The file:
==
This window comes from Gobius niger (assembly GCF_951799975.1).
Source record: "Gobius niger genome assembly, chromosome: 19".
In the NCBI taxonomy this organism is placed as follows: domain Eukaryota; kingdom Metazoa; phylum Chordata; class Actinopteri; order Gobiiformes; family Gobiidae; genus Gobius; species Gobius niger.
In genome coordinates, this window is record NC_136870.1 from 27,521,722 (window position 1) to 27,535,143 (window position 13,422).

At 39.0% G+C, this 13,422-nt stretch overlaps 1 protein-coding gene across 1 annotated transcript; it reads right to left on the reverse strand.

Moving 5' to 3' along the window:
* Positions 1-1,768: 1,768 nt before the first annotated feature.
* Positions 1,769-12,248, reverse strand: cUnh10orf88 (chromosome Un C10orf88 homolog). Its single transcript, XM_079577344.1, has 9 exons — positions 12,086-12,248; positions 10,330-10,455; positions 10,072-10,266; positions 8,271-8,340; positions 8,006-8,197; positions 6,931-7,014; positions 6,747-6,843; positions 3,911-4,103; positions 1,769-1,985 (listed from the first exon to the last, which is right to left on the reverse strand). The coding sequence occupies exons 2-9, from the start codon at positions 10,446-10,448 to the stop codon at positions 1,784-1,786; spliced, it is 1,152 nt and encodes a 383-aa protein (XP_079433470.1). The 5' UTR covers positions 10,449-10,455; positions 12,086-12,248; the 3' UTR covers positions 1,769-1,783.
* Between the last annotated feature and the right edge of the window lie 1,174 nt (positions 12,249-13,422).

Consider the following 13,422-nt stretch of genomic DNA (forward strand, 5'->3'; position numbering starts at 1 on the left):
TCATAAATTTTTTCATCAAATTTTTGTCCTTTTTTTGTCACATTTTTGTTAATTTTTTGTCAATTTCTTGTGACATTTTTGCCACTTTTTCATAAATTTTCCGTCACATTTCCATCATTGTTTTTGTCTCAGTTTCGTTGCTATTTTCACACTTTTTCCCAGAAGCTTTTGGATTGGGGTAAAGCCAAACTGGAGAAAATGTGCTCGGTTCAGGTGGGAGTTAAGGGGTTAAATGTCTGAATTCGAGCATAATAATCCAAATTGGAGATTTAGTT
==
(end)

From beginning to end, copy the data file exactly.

This window comes from Gobius niger (assembly GCF_951799975.1).
Source record: "Gobius niger genome assembly, chromosome: 19".
In the NCBI taxonomy this organism is placed as follows: domain Eukaryota; kingdom Metazoa; phylum Chordata; class Actinopteri; order Gobiiformes; family Gobiidae; genus Gobius; species Gobius niger.
In genome coordinates, this window is record NC_136870.1 from 27,521,722 (window position 1) to 27,535,143 (window position 13,422).

At 39.0% G+C, this 13,422-nt stretch overlaps 1 protein-coding gene across 1 annotated transcript; it reads right to left on the reverse strand.

Moving 5' to 3' along the window:
* Positions 1-1,768: 1,768 nt before the first annotated feature.
* Positions 1,769-12,248, reverse strand: cUnh10orf88 (chromosome Un C10orf88 homolog). Its single transcript, XM_079577344.1, has 9 exons — positions 12,086-12,248; positions 10,330-10,455; positions 10,072-10,266; positions 8,271-8,340; positions 8,006-8,197; positions 6,931-7,014; positions 6,747-6,843; positions 3,911-4,103; positions 1,769-1,985 (listed from the first exon to the last, which is right to left on the reverse strand). The coding sequence occupies exons 2-9, from the start codon at positions 10,446-10,448 to the stop codon at positions 1,784-1,786; spliced, it is 1,152 nt and encodes a 383-aa protein (XP_079433470.1). The 5' UTR covers positions 10,449-10,455; positions 12,086-12,248; the 3' UTR covers positions 1,769-1,783.
* Between the last annotated feature and the right edge of the window lie 1,174 nt (positions 12,249-13,422).

Consider the following 13,422-nt stretch of genomic DNA (forward strand, 5'->3'; position numbering starts at 1 on the left):
TCATAAATTTTTTCATCAAATTTTTGTCCTTTTTTTGTCACATTTTTGTTAATTTTTTGTCAATTTCTTGTGACATTTTTGCCACTTTTTCATAAATTTTCCGTCACATTTCCATCATTGTTTTTGTCTCAGTTTCGTTGCTATTTTCACACTTTTTCCCAGAAGCTTTTGGATTGGGGTAAAGCCAAACTGGAGAAAATGTGCTCGGTTCAGGTGGGAGTTAAGGGGTTAAATGTCTGAATTCGAGCATAATAATCCAAATTGGAGATTTAGTT